Around the world, one million children die each year from diseases that could likely be prevented with better sanitation
Quite effective at their central task of quickly and cleanly removing human waste, toilets have drastically reduced the incidence of death from parasites and bacteria over the last 200 years. But for some 40 percent of the world, a lack of toilets remains a problem.
In response, the Bill and Melinda Gates Foundation announced last week a major new initiative to reinvent the toilet so that they can be easily distributed and used in places without a sewer system. At AfricaSan, a major conference on sanitation and hygiene, Sylvia Mathews Burwell, the Gates Foundation's President of Global Development, said:
The second largest killer of children under five is diarrheal disease, which is responsible for the deaths of more than 1 million children every year, more than AIDS and malaria combined. Most of these deaths could be prevented with proper sanitation, combined with safe drinking water and better hygiene.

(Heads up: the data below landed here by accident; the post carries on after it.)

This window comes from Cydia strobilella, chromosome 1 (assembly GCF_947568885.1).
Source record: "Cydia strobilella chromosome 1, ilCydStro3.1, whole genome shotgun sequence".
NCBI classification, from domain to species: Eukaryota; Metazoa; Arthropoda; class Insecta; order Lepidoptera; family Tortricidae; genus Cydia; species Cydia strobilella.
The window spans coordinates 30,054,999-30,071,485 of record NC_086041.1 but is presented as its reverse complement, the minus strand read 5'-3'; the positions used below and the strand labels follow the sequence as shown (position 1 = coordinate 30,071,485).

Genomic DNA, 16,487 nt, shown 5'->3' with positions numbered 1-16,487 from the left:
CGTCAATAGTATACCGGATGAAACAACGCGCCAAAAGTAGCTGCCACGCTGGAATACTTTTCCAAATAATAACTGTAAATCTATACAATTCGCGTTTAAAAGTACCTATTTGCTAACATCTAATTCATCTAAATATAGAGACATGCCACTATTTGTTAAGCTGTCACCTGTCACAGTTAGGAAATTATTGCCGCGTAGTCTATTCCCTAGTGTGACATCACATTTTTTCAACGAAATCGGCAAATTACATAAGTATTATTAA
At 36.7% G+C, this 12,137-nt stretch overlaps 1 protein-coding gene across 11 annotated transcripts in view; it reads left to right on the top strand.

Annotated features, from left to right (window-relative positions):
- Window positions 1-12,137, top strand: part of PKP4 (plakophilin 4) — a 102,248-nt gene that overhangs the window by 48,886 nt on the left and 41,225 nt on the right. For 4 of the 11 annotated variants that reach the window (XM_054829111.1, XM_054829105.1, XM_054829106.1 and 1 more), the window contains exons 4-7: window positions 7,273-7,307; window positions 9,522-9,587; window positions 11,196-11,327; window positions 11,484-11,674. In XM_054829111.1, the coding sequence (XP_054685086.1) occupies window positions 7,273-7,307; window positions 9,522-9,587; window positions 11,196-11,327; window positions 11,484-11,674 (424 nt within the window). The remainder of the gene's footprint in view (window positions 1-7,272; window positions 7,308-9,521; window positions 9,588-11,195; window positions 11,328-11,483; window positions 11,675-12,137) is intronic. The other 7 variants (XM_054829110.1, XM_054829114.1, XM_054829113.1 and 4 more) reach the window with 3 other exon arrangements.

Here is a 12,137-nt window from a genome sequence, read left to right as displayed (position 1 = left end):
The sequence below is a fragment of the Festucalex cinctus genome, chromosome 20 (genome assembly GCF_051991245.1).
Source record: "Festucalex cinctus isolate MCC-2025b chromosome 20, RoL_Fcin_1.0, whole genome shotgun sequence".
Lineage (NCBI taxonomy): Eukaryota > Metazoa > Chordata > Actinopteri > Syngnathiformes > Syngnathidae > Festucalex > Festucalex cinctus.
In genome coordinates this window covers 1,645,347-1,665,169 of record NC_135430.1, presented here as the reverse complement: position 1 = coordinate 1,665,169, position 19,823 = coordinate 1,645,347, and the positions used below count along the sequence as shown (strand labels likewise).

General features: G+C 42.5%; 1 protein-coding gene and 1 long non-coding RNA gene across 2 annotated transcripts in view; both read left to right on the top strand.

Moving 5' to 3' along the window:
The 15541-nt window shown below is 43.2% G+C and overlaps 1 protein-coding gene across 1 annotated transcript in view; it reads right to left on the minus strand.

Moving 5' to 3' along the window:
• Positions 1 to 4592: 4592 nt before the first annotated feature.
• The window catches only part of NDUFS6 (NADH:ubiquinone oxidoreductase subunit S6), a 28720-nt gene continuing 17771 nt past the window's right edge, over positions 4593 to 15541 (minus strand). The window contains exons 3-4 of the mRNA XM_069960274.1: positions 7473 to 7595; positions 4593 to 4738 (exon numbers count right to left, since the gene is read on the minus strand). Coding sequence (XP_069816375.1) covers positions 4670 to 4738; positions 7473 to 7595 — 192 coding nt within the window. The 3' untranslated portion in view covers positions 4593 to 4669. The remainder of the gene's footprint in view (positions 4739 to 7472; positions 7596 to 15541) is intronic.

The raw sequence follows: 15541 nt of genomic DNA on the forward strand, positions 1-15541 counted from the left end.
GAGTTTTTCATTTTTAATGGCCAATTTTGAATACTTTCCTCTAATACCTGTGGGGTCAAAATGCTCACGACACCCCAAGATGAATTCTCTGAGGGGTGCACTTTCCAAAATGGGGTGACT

Let me repeat that. More than 1 million children die each year for lack of a basic technology which is now more than 200 years old.
As part of this new initiative, The Gates Foundation has awarded eight teams grants totaling $3 million to reinvent the toilet. The goal is a toilet that does not rely on sewage infrastructure, can transform human waste into energy and reusable water, and costs less than five cents per user per day. This is classic Gates Foundation thinking, even down to the key metric: cents per users per day.